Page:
Friday, 29 December 2006

Using an NSLU2 as a USB print server

(Update 3.ix.2011: This article is ancient.  I now run debian on my
slug rather than unslung and it is no longer serving as my print
server.  This article is kept for posterity)

I've configured my NSLU2 as a USB print server using CUPS.

My NSLU2 "Slug" is running OpenDebianSlug, and followed the
instructions at
for instructions on how to install the `usblp` module and CUPS.  To
summarise, as `root`

    dpkg --force-all i kernel-module-usblp_XXXX.ipk
    depmod -a
    apt-get install cupsys hotplug

I then configured my printer as `printer` using the `links` text-based
browser on the slug itself.

In windows, I set up an IPP printer to print to my CUPS printer.

The set up works fine, except for one major flaw.  If I send a job to
the printer while it is switched off, CUPS can't print and so stops
`printer`.  When the printer is switched back on, `printer` still
accepts print jobs, but it is stopped.  The only way to get the
printer going again is to Start the printer, for example via the web
interface on port 631.

I found a solution by adapting the script found on
I created a file `/etc/hotplug/usb/usblp` with the following contents:

    # Arguments :
    # -----------
    # ACTION=[add|remove]
    # DEVICE=/proc/bus/usb/BBB/DDD
    # TYPE=usb 

    if [ "$ACTION" = "add" -a "$TYPE" = "usb" ]; then
      /sbin/modprobe printer
      for i in `/usr/bin/lpstat -v |awk '$4 ~ /usb:/ {print $3;}'|sed -e 's/://g'`;do
        /usr/bin/enable $i
        /usr/sbin/accept $i

What this does is Start `printer` (that's what `/usr/bin/enable` does)
whenever it detects a hotplug `add` event.  I had to install

    apt-get install cupsys-client

to get the command `/usr/bin/enable`.

Saturday, 27 May 2006

How to get Wake-on-LAN (WOL) to work in Fedora Core

(Update 3.ix.2011: This content is from 2006.  I don't have the
hardware any more so I cannot reproduce what is described here.  I am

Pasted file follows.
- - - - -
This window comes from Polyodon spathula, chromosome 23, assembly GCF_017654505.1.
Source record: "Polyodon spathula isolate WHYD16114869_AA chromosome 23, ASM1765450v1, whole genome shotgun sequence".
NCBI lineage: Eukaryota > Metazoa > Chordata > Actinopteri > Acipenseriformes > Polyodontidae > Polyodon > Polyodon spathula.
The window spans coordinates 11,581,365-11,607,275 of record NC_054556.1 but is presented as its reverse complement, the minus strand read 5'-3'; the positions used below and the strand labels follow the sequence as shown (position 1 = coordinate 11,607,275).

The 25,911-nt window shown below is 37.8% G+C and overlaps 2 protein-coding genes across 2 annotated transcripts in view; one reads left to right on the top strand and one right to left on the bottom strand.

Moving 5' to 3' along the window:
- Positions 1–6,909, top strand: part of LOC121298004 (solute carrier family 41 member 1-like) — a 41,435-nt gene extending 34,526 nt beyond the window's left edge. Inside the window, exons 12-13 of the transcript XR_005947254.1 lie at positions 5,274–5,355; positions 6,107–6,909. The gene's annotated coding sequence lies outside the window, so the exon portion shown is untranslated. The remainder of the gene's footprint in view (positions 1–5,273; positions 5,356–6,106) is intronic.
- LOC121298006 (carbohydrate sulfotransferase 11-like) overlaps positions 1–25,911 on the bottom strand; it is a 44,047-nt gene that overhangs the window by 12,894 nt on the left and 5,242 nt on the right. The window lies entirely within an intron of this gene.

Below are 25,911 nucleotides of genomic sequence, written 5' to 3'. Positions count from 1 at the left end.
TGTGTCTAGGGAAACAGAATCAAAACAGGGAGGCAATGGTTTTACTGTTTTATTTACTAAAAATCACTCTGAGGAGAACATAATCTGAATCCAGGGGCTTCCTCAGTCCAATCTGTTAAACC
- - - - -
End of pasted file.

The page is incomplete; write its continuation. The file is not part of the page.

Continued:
keeping this around for posterity in case it might be of use to

Recently I've been wrestling with WOL for one of my linux servers.  I
found a WOL client called `etherwake`, which installs just fine in
OpenDebianSlug using the command `apt-get install etherwake`.

However, I found that I was having problems on the other end.  I
noticed that if I switch off the computer using the front power switch
at the GRUB boot menu, I could wake the machine using etherwake,
whereas if I use `shutdown -h now` from within linux, nothing happens.
The tell-tale sign is that the port light on my 3Com router/switch is
lit in the first instance, and dark in the second.

A bit of googling around suggested that this is a common problem.  The
explanation was something along the lines of "linux shuts down your
network card on OS shutdown".  (For the pedantic, this should be
rephrased as "most linux distributions shutdown the network card on
shutdown").  The Gentoo Wiki's page on WOL suggested [removing the
`-i` option from `halt`][gentoo].

Starting from this, I managed to get my machine to shutdown and be

## Server config

My machine is running Fedora Core 4, though these change would likely
work for other versions of Fedora and Redhat/CentOS.  I changed the
script `/etc/init.d/halt` so that the last few lines were changed from

     HALTARGS="-i -d"
     [ -f /poweroff -o ! -f /halt ] && HALTARGS="$HALTARGS -p"

     exec $command $HALTARGS


    [ -f /poweroff -o ! -f /halt ] && HALTARGS="$HALTARGS -p"

    /usr/sbin/ethtool -s eth0 wol g
    sleep 5 # this pause seems to be important!

    exec $command $HALTARGS

Note the removal of `-i` from `HALTARGS` and the extra `ethtool`
invocation before the last `exec` command.

## Client config

This is the easy part.  I created a file called `/etc/ethers` to map
names to my MAC addresses:

    00:20:ED:5A:00:2B fried
    00:11:09:24:1C:8B white

Now to wake up `fried`, all I need to do is type the following

    sudo etherwake fried

and `fried.rice` wakes up!

[gentoo]: "Gentoo WOL"